And I’ll tell you we found something very interesting, you know, when we started we weren’t sure what would happen with level one would they be utilized.
Well guess what they’re very heavily utilized. There’s the distribution of EV drivers. When you have the kind of data sample we have, you know, with 140 outlets or so you find that there’s a significant number of people that are satisfied with level one.
Today for example I plugged into a level one because I didn’t have much needs and I know that if I pump 1.3 kilowatts into my battery my battery will last much longer than if I pump 7 kilowatts.
And 7 kilowatts is far better for my battery than 50 kilowatts that the (unintelligible) gives me. I do want to say something about the level three charger.
We limit level three charger you have to be standing there so you have to get this little coupon at the entrance and you have to stand there and plug your vehicle in and then you have to leave within 30 minutes.
So that’s a completely different ball game than level one and level two. But surprisingly our level one chargers are very popular, very heavily used and we have a lot of data on them as well.
Woman 1: Thanks for giving that perspective (Rugi). I would echo that there are plenty of employers that are using level one. In those cases they don’t want their employees to have to go back out and move their vehicles. So they just allow them to plug into level one all day.
Do we have any questions on the line?
Coordinator: Currently at this time we show no questions.
Woman 1: Okay we have a couple more coming in through the online system. So one of those is that (unintelligible) seems to be in the minority among workplace charging partners.
And do the folks on the call I guess excluding (Zane) since yours are free and this really doesn’t apply to you but I guess (Frank) and then (Rugi) what are your thoughts on a flat monthly fee based on average electricity use that could be administered on a monthly basis rather than a pay per day?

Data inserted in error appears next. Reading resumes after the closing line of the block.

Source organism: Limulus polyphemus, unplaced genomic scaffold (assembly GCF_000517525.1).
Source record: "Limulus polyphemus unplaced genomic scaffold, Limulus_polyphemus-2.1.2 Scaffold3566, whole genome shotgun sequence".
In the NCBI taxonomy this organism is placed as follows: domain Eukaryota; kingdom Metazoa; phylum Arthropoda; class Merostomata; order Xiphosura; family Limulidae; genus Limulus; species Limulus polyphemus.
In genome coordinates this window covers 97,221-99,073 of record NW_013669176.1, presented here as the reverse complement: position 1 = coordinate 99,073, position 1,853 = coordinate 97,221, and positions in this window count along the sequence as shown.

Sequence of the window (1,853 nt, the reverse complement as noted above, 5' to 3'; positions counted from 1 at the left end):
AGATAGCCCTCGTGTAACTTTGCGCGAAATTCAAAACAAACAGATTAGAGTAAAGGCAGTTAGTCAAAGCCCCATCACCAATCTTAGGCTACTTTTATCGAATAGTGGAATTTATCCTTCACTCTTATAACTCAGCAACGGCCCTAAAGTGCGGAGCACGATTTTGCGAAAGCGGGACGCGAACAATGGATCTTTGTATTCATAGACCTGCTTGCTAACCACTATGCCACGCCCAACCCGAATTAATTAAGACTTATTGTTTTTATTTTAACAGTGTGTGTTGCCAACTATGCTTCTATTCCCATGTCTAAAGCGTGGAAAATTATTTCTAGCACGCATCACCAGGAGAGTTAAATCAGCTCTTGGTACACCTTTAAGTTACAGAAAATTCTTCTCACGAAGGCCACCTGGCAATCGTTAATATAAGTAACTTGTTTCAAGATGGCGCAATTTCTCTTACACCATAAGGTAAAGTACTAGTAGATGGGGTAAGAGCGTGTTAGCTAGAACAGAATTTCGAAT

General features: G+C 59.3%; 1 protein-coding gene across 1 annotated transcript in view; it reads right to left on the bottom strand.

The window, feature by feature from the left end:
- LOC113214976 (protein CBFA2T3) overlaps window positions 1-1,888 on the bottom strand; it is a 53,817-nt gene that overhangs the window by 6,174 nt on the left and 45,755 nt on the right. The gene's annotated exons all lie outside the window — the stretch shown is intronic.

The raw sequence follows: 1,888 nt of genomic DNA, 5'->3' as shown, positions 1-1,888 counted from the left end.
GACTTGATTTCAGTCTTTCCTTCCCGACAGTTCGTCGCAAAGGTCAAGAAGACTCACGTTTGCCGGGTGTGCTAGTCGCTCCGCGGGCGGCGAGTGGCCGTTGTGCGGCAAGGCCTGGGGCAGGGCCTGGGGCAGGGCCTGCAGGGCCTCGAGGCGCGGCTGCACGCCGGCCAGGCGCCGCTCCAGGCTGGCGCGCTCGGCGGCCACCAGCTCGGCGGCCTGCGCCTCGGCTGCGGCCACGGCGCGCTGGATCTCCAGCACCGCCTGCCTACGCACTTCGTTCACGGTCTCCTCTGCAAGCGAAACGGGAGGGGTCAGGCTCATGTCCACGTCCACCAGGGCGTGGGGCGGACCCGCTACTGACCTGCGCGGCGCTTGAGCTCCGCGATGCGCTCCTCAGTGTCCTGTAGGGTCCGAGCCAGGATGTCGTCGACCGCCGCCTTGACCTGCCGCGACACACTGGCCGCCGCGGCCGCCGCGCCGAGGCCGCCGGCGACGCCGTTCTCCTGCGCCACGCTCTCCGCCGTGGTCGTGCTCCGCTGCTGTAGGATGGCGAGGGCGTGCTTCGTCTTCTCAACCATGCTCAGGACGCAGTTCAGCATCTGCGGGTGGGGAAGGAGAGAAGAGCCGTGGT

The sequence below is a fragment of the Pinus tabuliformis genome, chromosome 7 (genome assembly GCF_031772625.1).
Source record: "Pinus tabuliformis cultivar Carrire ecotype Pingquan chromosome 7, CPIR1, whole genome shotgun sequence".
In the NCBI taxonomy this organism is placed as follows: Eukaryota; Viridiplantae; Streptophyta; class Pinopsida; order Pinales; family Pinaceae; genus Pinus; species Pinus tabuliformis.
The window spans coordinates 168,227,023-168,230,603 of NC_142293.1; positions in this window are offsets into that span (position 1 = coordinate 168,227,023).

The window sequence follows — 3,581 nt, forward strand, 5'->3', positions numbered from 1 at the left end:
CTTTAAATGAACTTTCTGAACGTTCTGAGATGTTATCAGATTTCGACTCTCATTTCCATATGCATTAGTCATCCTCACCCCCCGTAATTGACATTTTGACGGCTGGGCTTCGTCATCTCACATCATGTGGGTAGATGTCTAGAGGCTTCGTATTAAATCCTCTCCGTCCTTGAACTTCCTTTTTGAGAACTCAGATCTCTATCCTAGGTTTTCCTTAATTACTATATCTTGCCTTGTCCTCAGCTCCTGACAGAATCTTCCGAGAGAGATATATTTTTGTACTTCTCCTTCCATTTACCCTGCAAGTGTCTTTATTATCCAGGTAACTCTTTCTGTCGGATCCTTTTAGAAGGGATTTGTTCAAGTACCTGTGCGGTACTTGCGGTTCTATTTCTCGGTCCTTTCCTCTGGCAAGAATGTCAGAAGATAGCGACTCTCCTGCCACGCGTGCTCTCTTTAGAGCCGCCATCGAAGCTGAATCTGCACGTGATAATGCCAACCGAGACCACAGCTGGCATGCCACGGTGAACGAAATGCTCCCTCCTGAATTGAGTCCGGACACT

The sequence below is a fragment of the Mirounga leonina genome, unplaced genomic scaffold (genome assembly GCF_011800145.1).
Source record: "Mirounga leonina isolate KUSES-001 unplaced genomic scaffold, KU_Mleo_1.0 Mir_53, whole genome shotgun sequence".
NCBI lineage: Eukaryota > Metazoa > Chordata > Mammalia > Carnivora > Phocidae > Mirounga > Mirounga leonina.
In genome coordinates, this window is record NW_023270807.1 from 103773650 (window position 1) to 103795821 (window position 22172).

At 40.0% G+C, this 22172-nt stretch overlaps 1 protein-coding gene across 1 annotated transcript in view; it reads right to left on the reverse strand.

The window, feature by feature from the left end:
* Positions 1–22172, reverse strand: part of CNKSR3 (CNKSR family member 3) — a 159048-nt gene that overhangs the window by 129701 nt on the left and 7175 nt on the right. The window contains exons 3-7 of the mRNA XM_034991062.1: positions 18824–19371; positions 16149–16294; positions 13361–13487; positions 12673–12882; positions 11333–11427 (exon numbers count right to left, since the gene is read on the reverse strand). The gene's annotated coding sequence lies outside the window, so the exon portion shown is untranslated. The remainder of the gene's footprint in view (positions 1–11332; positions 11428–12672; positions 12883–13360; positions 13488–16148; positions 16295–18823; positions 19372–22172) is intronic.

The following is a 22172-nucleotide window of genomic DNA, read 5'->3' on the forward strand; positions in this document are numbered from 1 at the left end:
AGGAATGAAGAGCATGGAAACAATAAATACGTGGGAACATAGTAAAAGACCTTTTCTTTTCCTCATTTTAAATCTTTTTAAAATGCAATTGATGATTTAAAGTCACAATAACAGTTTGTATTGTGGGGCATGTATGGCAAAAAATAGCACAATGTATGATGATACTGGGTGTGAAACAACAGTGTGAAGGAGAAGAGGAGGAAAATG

(Frank): I guess that certainly could be considered. What we found with the chart point system the way it works is it’s really, it’s not a burden at all to the employer.
So it all happens electronically. They debit your account on a monthly basis and they just wire the money to (Raytheon) so there’s really no administration, administrative fees or effort that you have to expend to work with a fee based use of our station.
So I think we’ve been pleased with the way it’s worked so far for us.
(Rugi): Yes in fact we’ve had this discussion of a monthly fee in campus. The issue I think it could be, I think it’s a great idea and I think it has some potential and it depends on what kind of enterprise you are and UCLA has potential.
However there’s one small sort of technicality is that, you know, one is, you know, suppose someone says well I’m allowed to park here for four hours. So they, you know, whether or not they may need charged that day they may just go and park their car for four hours every day.
And thereby the capacity utilization would be not as great as if you had to sort of pay every hour. So that’s sort of the one issue, you know, the other issue that some people may feel well, you know, I drive so less and I’m going to get penalized for this and so on and so forth.
I mean we have in California roughly half our people live in a single say it’s a multi-family dwelling so they might not have a charging station in their home. So they need to have their charging at work.
And, you know, so having some sort of equitable sort of billing, you know, having equitable might be a sort of a necessary thought process there.
Woman 1: Thanks, one more call for any questions on the line.
Coordinator: We do show one question the name was not recorded, one moment. And you may go ahead and ask your question. Caller you are live please try checking your mute. They may not have a question.
Woman 1: Okay all right, thank you for that. Well there were a few more questions that had come on the online system that we’re not going to be able to get to but we will follow up with you by email.
And we wanted to make sure that we noted that the slides from this Webinar will be available on our Web site and we will send a follow-up email to those who attended to let you know when that’s posted.
As we conclude the Webinar I’d really like to thank our speaker for their valuable time and thanks to everyone who joined us on the Webinar.
If you’re not yet a partner I wanted to mention and you or an employer that you know that is offering workplace charging, would like to know more about this program and how to get involved please reach out to us at firstname.lastname@example.org.
And thank you very much and have a great day.
Coordinator: Thank you, you may go ahead and disconnect at this time that does conclude today’s conference call have a nice day.
(Rugi): Thank you.
(Zane): Thank you.